Linguistic Problems In Pakistan

English Essay on "Linguistic Problems In Pakistan"

People of Pakistan are confronted with the linguistic problem. Before independence the English language held the position of official language and there was no national language as such. But now ours is an independent ideological state and we have yet to decide about our national language. At present English is an official language. Just after independence problems and differences arose as to which of the various languages spoken in Pakistan could be the state language.

In West Pakistan there are many languages such as Pushto, Punjabi, Sindi, Brohi and Gujerati. The language which is widely spoken and understood in all the parts of Pakistan is Urdu. So the people of Pakistan wished to have Urdu as their state language.

This situation became all the more serious when there arose the question of script. In view of this some people suggested the idea of Roman script. This involved sociological and cultural as well technical problems.

In 1958 the government of Pakistan constituted a Commission on National Education which considered the Linguistic problem along with other educational problems. After a very close scrutiny of the case the Commission gave the following summary of recommendations in this respect.

  1. "Since an Urdu, Bengali or Roman script suitable. for our language has not yet been evolved or standardized to meet modern requirements, considerable preparatory work has to be done before determining whether any change should be introduced."
  2. "Facilitate such Preparatory work, Government should give financial support to individuals or organizations for producing such scripts, or alternatively, the Government may appoint three committees "of linguists, one for Urdu, one for Bengali, and third for a Roman script for Urdu and Bengali.
  3. "When such script has been developed and standardized, they should be examined by competent experts and their comparative merit assessed". These recommendations are judicious enough because no hasty decision can be taken to solve this problem. These recommendations subsided the intensity of the situation and the people are now seriously thinking of a solution from the viewpoint of its practicability. They don't attach any emotional bias to it and they think sincerely that a solution should be sought out by means of harmonious and cooperative efforts.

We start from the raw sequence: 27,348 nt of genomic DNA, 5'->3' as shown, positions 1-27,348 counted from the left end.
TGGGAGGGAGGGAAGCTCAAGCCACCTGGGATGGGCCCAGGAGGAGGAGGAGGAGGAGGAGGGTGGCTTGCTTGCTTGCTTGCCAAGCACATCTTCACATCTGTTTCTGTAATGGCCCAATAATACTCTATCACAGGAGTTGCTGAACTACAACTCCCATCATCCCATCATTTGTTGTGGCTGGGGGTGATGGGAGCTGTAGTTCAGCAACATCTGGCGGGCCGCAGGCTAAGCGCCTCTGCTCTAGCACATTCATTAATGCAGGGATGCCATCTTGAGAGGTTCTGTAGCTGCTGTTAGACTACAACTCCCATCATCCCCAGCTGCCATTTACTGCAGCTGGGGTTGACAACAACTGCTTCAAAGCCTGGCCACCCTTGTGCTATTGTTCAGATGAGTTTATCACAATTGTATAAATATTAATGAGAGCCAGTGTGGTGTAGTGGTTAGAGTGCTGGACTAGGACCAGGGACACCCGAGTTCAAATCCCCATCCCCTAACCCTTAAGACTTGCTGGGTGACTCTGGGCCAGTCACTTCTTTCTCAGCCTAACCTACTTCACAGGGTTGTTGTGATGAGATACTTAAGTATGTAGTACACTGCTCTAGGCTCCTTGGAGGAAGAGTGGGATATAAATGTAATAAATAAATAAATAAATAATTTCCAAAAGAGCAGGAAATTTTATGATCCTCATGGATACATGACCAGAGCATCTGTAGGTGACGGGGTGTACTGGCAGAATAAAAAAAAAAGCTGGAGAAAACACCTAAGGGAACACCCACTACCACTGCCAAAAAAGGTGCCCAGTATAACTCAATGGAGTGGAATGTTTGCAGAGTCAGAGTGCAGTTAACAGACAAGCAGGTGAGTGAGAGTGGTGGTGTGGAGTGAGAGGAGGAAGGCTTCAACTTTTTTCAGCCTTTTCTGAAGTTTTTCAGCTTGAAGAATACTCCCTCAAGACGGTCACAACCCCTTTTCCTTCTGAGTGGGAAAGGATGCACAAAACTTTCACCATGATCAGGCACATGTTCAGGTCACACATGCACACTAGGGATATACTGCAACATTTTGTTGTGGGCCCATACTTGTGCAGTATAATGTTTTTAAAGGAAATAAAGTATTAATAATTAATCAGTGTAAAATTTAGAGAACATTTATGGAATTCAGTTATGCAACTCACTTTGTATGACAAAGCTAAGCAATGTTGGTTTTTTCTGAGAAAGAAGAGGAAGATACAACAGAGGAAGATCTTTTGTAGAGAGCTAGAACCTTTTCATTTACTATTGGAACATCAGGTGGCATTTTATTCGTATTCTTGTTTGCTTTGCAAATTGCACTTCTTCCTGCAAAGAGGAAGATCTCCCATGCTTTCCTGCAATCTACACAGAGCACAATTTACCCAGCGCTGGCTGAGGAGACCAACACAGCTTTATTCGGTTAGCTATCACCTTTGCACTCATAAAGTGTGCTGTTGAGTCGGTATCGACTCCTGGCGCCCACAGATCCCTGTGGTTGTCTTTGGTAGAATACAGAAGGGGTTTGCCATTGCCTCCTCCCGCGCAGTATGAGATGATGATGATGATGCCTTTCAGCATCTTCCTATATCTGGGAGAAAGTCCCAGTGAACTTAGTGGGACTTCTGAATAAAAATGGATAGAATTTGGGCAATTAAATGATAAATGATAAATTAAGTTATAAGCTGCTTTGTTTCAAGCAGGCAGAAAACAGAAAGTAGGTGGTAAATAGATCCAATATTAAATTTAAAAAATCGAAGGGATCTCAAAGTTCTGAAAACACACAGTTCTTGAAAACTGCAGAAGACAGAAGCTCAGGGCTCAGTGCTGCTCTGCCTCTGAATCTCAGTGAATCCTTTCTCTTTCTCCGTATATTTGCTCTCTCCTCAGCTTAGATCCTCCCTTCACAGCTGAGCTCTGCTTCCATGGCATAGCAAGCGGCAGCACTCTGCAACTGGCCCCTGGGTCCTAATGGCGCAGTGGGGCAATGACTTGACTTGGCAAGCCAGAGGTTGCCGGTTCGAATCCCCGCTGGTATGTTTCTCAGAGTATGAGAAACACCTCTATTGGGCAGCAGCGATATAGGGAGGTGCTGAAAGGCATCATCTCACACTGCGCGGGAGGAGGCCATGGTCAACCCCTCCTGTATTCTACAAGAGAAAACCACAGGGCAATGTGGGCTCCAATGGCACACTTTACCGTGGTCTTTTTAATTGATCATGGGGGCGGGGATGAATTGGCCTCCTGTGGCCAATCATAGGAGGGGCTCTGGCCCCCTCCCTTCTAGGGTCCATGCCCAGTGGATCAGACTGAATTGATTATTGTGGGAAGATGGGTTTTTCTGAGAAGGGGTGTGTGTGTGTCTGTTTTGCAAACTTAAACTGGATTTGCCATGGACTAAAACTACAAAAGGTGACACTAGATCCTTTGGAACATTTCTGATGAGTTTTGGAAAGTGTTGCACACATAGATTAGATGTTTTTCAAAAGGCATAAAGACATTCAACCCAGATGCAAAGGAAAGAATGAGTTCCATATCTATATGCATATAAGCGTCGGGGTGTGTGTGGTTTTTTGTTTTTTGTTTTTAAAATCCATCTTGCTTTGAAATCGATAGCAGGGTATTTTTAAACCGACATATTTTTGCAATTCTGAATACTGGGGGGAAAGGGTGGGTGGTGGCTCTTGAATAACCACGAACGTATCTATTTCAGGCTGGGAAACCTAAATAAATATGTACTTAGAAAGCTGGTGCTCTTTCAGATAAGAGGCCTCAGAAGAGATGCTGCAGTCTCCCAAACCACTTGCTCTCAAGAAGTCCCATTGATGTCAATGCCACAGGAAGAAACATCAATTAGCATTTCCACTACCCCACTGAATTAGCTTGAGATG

In the meantime English continues to have more or less the same position as it had during the alien rule. This has caused much inconvenience to our people especially to our young students.(9essay.com) We all agree that medium of instruction should be our mother tongue but this, too, involves a number of other problems, particularly of the text books and other reading material. In spite of our most 'affectionate, attitude towards mother tongue English continues to be a compulsory language up to the B.A. standard. Compulsory English in our schools and colleges has adversely affected our intellectual growth and is responsible for the low pass percentage.

There is yet another distressing side of this problem Urdu is a language which is not widely spoken. We generally speak the regional dialects. A Pathan will speak Pushto, a Punjabi, or a Sindhi will speak his own dialect. Of course Urdu is widely written in Pakistan. Then, there is Arabic which is the language of our Holy Quran. Though we esteem Arabic with considerable reverence yet most of our literate people simply cram some verses or prayers or at the most we read a portion from the Holy Quran (without caring to understand it) in the early hours of the day by way of blessing.

Moreover, in the Middle or High Schools our students study Persian as an optional subject. This makes a total of at least five languages. This multiplicity of languages has overburdened the students and overstrained the teachers. How discouraging would be the miserable condition of, for example, a Pathan student who speaks Pashto writes Urdu, reads English, crams Arabic and opts for Persian!

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